Despite what I say, there’s always an album that I regret not hearing sooner. It’s inevitable, really, that I’m bound to find albums from the year passed that I love and wished I’d heard earlier in the year so that they could have made it onto the list. I tend not to worry about it, but since Umber’s debut came out all the way back in April, I feel a little ashamed that I hadn’t heard it sooner.
Sunshine Young casts a warm, Post-Rock meets Ambient look at the world not too far removed from the work of Helios and their album last year Moiety. These delicate little affairs always catch me off guard and I knew instantly this would be a great album right from the opener, the title track. Soft drone laps assist the distant workings and rattlings of city life, thumps and voices squirreling away in the background, before taking off true to its Post Rock roots with a more driven but rather simplistic and naive outlook, cruising easily through the whirling hustle and bustle in a protective blanket of youthfulness. It’s chased up by further field recordings early on in “All The Ships”, the chirruping of birds these oases of calm nature within the drab urban sprawl. Much of the track is devoted to keeping this peaceful, secluded atmosphere alive with gentle drones, eventually tumbling into guitar lead melodies with subtle violin hints towards the end.
“Through Rocks & Fog” is something of a more uncomfortable and more unsettling movement, with electronic scrapings and rustlings permeating the dense backfield whilst the fore is dominated by quivering and thrumming drones. There’s little movement through the fog other than the creaks and cracks and we become uncertain as to what we’ll find ahead, what life has in store for us once we pass through these golden days of youth. But there is a blissful reprieve in one of my favourite tracks perhaps of this year in the stunning “The Warm Calm”. Whilst it makes no allusions to the fact that the future could potentially be a dark and unknown place, it soothes our uneasy minds following the wavering, oscillating electronic with vast swathes of thick, suppressant drones and careful, pandering violin strings. It’s a soft voice of calm logic to ease our restless minds and it just keeps on growing and making sure that every last ounce of self-doubt has been permeated by this nepenthe.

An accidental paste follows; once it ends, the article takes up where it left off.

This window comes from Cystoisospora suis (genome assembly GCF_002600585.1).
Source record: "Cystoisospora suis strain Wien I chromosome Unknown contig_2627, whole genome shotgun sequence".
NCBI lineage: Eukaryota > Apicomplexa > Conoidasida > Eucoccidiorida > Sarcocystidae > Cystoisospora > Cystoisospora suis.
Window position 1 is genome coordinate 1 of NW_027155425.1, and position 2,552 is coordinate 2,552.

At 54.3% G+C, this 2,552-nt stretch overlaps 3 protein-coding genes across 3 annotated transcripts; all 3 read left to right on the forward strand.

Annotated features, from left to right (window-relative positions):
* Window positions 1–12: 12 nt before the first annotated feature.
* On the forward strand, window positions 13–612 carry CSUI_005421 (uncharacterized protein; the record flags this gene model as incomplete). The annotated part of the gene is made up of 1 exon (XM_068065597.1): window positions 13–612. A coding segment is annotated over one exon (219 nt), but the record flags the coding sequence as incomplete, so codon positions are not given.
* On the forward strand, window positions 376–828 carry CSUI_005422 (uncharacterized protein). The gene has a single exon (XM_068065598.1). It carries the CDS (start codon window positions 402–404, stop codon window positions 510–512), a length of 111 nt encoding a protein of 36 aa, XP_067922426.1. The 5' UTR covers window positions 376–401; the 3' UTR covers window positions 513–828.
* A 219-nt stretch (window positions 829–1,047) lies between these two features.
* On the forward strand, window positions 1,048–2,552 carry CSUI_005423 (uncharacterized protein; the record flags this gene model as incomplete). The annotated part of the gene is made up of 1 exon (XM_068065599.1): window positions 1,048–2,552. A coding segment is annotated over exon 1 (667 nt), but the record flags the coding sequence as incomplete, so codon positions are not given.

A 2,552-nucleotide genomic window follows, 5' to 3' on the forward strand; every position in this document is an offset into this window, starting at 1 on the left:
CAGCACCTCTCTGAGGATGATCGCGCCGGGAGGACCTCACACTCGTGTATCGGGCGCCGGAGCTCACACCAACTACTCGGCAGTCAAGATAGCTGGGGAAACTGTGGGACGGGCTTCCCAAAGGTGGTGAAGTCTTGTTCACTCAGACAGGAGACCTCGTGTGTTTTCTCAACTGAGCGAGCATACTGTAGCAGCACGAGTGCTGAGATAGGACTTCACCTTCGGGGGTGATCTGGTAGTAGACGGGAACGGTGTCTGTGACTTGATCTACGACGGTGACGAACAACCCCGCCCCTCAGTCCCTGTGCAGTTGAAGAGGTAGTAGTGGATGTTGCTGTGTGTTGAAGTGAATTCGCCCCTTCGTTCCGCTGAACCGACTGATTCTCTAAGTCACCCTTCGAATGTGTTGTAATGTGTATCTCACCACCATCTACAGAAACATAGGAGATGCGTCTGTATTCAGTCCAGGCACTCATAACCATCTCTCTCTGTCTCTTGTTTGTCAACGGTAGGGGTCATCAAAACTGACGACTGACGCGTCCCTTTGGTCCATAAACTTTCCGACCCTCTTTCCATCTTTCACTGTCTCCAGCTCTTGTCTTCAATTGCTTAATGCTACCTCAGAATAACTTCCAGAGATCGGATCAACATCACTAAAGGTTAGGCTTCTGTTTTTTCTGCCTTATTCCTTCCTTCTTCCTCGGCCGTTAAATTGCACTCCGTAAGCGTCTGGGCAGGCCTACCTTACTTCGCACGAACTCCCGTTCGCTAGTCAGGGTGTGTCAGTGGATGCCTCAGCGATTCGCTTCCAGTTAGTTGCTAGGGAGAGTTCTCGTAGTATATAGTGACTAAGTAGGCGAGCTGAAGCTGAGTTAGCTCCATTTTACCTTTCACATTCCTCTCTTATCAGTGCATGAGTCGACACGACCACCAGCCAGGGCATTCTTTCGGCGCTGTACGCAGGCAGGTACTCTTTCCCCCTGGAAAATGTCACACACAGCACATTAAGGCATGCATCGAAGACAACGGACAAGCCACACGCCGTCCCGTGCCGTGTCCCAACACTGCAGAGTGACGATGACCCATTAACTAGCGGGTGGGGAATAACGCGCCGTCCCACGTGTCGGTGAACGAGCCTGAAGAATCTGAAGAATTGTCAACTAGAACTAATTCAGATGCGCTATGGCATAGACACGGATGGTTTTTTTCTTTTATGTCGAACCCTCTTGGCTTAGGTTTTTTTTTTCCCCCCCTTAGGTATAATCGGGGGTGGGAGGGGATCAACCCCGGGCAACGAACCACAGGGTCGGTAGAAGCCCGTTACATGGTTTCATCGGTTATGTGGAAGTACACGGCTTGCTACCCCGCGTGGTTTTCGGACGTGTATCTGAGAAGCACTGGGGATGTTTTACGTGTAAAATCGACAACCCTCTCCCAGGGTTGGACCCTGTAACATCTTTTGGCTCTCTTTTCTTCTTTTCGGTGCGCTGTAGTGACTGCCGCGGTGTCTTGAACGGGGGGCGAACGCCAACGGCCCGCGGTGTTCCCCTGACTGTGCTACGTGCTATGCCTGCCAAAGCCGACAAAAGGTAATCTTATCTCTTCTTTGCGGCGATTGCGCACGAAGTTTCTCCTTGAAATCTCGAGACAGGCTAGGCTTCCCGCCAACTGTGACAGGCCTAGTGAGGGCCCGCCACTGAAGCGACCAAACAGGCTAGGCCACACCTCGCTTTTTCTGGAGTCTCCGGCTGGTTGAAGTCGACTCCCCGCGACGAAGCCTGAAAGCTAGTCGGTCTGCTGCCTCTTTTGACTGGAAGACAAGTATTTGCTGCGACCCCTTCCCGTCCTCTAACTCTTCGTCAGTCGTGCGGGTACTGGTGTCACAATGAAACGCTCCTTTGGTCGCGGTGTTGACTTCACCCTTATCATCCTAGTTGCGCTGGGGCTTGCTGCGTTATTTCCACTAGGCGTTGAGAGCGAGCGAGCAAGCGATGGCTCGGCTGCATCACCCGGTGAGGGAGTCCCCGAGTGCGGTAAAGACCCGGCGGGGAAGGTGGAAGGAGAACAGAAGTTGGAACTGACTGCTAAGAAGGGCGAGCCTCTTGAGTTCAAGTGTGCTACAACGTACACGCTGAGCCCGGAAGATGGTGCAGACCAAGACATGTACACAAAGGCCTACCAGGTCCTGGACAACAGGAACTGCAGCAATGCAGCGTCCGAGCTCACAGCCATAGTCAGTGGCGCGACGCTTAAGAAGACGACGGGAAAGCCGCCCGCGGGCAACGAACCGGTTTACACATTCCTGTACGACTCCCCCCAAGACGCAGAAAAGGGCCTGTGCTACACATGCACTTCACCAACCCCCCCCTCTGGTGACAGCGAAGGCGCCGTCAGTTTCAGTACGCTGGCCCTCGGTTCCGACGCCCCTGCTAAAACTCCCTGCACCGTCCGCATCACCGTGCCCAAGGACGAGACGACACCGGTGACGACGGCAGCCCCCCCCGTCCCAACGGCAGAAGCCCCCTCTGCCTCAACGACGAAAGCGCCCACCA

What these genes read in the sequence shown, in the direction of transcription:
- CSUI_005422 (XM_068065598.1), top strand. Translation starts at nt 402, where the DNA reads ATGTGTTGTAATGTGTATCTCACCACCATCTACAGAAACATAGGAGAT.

“Gött Mos” wants us to move away from these clearly distressing conversation topics and embrace the fun side of life again with more easygoing blankets of glacial drone accompanied by field recordings of far off and heavily muted children’s voices shouting and laughing and playing. A heavy current of luminous guitar drone forms the gripping core of the track at first, before it goes “All The Ships” on us and slips back into its Post Rock mindset and ekes out some acoustic instrumentation in the latter half, those hazy memories of our childhood replaced by a more mature and somewhat wistful reality. It slips naturally into closely titled “Sunshine Youth” but unlike the title track it has a blearier feel, the melodies more steeped in reverb and slower than before. Everything just sounds increasingly more distant and nostalgic, the years racking up and the gulf separating childhood and adult life growing with each moment. What we would give to go back and relish those innocent moments again.
Finally closer Öpik-Oort is introduced to lead us out on the closing recordings of the previous track. It’s curious that the closing track be named after the cloud of comets that enshrouds our Solar System, it seems like such an odd choice, but when we consider what it is, the exiled remains of our Sun’s distant youth, the leftovers of stellar birth, it fits into place nicely. Its overlapping violin and drone work in tandem to create a largely syncopated sound that holds onto the fragments of our childhood, pushing them to the fringes of our minds but also where we occasionally get visitors and fleeting memories flung in as pulses of activity.
This is a really beautiful little 30 minute release; there’s seems to be something of a push lately to condense content and meaning into nice, bitesized packages and this album seems to be another one. It shares our feelings on the value of childhood through maturity, the desperation we seek to cling onto those easier and more naive times, but the importance of ultimately letting go and reminiscing only when it’s needed. Heart-warming.